Economic Review and Outlook

July 2016

Entering the second half of the year, market participants find themselves facing many familiar unknowns: whether the U.S. and global economies can maintain their muted pace of growth, the potential ramifications of a strong dollar, and the extent to which monetary policy can influence the markets. The political landscape remains a source of apprehension, as investors seek to understand the implications of Brexit and more broadly, global populist sentiment. Yet investor appetite for risk assets has been on the upswing. In this environment, we believe:

  • Despite signs of deceleration, near-term global economic expansion should continue. The pace is likely to be slow overall and uneven among countries.
  • Even as U.S. equities have rallied to new highs, downside risk management remains important given the political crosscurrents and macro environment.
  • Across asset classes, securities with higher quality attributes remain most attractive overall.Growth is likely to outperform, with select opportunities in cyclicals.
  • The global and U.S. economies are not facing imminent recession, but fiscal policy decisions will be crucial in defining the way forward. It will be hard to break out of a tepid-growth environment without policies and regulations that encourage entrepreneurship and responsible risk taking.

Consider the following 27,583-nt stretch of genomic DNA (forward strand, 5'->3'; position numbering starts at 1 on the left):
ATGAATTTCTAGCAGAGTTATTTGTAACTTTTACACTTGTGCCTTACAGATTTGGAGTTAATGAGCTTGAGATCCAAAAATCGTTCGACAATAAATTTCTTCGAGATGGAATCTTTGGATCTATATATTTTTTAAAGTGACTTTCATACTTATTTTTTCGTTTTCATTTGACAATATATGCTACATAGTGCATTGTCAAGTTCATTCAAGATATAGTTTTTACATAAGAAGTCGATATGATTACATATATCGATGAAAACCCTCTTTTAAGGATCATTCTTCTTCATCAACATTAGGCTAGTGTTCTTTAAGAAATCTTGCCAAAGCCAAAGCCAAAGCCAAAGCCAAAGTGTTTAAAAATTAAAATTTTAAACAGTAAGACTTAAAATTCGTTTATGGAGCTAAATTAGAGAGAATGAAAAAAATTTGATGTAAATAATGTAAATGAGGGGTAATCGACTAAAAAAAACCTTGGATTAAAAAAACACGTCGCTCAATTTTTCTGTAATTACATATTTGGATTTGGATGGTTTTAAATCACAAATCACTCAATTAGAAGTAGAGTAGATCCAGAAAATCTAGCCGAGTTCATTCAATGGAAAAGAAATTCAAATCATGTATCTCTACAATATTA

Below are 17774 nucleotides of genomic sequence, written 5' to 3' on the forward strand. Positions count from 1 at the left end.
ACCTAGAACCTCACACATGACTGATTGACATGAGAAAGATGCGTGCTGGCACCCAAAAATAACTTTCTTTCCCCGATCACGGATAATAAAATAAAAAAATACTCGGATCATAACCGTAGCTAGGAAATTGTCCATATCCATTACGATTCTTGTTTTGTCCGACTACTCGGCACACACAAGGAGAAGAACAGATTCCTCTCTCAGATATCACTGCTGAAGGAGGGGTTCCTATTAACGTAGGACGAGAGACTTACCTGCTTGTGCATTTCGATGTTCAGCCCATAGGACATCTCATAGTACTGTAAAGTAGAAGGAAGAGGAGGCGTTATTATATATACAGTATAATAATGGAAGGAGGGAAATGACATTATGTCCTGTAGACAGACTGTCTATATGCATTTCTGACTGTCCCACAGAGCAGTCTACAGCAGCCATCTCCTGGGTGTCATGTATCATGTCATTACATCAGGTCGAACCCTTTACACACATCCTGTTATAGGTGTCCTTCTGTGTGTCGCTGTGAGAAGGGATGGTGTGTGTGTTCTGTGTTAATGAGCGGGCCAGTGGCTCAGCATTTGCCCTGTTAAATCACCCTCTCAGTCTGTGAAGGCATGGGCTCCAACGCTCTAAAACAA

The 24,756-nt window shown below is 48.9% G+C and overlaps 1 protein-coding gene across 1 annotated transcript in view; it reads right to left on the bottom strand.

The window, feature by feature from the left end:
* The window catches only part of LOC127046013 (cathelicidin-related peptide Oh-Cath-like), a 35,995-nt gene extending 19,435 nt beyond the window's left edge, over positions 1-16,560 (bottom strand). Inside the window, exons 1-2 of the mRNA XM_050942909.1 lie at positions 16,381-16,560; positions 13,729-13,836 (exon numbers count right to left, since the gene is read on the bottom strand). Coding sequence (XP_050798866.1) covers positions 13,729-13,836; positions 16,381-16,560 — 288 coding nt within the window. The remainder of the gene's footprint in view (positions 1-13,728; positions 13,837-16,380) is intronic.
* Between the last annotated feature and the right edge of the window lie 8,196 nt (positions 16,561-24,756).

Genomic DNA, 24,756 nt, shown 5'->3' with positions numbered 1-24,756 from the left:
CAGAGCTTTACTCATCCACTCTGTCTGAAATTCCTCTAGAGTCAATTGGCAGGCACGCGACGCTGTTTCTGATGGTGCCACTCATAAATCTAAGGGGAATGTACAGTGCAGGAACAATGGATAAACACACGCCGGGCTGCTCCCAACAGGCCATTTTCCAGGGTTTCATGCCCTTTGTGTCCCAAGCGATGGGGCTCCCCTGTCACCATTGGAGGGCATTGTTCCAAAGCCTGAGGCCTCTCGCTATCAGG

• After years of aggressive monetary policy, central banks have limited room to maneuver effectively.

In the first weeks of the year, investors maintained a riskoff stance and crowded into a narrow group of stocks. As the quarter progressed, increased confidence in the U.S. economy, the likelihood of fewer Fed increases, and stabilizing commodity prices fueled a rally in emerging markets, high yield, and value and cyclical stocks. Growth equities gained a better footing during the second half of March, when Chair Yellen’s remarks called into question the strength of the global economy. Convertibles participated in the equity market’s ups and downs, with U.S. convertibles continuing to reflect the performance of small and mid-cap growth issuers.

FIGURE 1. GLOBAL ASSET CLASS PERFORMANCE, 2Q16
Past performance is no guarantee of future results. Source: Bloomberg.

This material is distributed for informational purposes only. The information contained herein is based on internal research derived from various sources and does not purport to be statements of all material facts relating to the information mentioned, and while not guaranteed as to the accuracy or completeness, has been obtained from sources we believe to be reliable. NOT FDIC INSURED | MAY LOSE VALUE | NO BANK GUARANTEE

U.S. equities.Employment and manufacturing data, as well as signs of wage growth, support our view that the U.S. economy can continue expanding at a pace consistent with recent years, albeit at a lower rate historically seen at this point of the business cycle. The direct impact of Brexit is likely to be contained and provided the dollar doesn’t spike, the U.S. economy should be able to maintain its course. We share in the view that the Federal Reserve is likely to forestall any interest rate increases for the foreseeable future, given the potential economic impact of Brexit and other related political uncertainties.